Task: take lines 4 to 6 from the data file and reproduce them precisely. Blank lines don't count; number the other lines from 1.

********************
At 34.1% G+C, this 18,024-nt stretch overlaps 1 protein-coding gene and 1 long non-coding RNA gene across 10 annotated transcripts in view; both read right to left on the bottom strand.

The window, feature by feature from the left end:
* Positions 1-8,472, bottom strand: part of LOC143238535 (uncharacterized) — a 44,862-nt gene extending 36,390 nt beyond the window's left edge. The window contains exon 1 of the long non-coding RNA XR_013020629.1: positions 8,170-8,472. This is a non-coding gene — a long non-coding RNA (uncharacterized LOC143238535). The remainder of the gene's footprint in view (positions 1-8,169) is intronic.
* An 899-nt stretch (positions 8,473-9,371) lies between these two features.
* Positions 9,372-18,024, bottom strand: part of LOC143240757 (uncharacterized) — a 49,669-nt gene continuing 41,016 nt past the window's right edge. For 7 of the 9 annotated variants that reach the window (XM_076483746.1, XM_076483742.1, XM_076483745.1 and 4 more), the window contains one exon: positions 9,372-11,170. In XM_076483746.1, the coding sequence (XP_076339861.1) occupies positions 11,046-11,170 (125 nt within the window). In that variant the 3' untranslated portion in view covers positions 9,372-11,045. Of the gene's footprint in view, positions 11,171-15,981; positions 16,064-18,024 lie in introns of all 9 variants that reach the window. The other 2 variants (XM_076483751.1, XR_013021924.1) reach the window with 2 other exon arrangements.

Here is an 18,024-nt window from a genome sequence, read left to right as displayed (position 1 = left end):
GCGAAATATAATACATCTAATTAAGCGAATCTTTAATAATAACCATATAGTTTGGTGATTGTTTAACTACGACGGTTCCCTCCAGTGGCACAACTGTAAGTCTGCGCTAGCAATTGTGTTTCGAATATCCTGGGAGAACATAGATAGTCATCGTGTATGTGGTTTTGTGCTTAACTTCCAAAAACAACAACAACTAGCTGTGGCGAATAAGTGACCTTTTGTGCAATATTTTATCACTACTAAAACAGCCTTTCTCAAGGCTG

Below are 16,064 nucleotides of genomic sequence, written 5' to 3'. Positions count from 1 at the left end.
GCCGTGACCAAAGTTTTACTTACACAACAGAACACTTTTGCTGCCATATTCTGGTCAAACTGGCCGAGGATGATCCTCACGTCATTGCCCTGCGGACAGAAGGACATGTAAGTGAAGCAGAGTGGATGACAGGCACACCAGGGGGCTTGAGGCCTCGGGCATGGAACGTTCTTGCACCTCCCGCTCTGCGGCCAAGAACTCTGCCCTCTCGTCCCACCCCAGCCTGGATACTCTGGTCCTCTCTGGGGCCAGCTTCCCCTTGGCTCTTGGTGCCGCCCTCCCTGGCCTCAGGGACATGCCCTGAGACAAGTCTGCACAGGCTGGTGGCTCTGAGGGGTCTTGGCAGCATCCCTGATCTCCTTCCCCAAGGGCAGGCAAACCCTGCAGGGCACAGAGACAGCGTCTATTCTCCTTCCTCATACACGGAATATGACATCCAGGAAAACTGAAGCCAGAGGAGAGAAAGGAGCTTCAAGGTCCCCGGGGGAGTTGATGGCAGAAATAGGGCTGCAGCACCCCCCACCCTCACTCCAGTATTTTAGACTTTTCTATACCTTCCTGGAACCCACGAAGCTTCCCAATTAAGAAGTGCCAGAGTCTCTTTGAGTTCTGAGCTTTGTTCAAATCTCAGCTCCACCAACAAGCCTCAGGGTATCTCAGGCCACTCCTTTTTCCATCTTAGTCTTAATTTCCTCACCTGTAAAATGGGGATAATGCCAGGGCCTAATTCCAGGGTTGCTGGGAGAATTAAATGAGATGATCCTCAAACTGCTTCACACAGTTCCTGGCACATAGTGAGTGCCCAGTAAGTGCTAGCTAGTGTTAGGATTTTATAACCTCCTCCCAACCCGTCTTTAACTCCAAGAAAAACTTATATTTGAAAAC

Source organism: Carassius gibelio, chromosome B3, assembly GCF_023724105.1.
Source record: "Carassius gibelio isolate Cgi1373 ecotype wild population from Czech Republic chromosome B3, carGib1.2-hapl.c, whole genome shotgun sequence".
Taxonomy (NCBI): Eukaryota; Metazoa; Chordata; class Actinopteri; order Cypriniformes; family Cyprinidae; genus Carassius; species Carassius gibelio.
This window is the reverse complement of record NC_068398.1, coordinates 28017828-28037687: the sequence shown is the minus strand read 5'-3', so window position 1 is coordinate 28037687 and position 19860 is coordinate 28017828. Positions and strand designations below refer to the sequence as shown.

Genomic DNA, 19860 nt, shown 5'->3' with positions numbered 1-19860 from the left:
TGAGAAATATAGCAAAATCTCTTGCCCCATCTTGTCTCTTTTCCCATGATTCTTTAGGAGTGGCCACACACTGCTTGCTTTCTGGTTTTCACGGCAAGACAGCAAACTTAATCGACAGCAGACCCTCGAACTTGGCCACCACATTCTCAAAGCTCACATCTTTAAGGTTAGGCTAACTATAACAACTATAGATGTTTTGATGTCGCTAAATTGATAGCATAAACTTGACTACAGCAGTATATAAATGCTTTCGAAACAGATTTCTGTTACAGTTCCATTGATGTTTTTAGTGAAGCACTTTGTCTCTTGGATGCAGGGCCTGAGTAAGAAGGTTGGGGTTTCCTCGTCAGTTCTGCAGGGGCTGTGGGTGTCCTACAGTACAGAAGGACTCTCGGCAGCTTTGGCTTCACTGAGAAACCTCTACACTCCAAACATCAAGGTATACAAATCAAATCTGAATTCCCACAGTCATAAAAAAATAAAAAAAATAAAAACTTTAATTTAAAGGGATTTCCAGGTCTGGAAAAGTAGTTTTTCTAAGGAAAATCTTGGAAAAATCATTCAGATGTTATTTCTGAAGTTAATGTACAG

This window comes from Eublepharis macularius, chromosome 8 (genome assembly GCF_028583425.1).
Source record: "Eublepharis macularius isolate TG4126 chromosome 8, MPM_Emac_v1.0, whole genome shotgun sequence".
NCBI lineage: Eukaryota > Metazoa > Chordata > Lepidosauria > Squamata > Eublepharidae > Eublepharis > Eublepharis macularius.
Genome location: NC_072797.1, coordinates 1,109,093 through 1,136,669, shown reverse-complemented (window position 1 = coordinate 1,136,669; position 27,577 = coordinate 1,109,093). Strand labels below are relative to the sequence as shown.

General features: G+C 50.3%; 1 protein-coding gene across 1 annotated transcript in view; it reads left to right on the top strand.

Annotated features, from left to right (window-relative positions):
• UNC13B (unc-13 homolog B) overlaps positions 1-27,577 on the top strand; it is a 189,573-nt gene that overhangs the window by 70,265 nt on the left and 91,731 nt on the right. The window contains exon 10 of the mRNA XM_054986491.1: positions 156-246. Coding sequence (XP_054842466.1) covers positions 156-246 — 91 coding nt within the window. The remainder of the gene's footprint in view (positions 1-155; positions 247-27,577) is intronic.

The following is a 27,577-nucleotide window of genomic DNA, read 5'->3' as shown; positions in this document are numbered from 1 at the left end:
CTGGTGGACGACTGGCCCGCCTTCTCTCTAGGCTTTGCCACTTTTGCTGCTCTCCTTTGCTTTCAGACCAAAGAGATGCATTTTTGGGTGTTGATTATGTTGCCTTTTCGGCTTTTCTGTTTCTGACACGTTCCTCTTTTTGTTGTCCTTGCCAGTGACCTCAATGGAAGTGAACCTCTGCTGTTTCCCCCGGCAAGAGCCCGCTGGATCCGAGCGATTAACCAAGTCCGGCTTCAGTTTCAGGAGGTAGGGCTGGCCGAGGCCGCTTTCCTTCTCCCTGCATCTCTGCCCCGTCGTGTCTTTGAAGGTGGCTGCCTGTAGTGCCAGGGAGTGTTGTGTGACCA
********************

* An 899-nt stretch (positions 8,473-9,371) lies between these two features.
* Positions 9,372-18,024, bottom strand: part of LOC143240757 (uncharacterized) — a 49,669-nt gene continuing 41,016 nt past the window's right edge. For 7 of the 9 annotated variants that reach the window (XM_076483746.1, XM_076483742.1, XM_076483745.1 and 4 more), the window contains one exon: positions 9,372-11,170. In XM_076483746.1, the coding sequence (XP_076339861.1) occupies positions 11,046-11,170 (125 nt within the window). In that variant the 3' untranslated portion in view covers positions 9,372-11,045. Of the gene's footprint in view, positions 11,171-15,981; positions 16,064-18,024 lie in introns of all 9 variants that reach the window. The other 2 variants (XM_076483751.1, XR_013021924.1) reach the window with 2 other exon arrangements.

Here is an 18,024-nt window from a genome sequence, read left to right as displayed (position 1 = left end):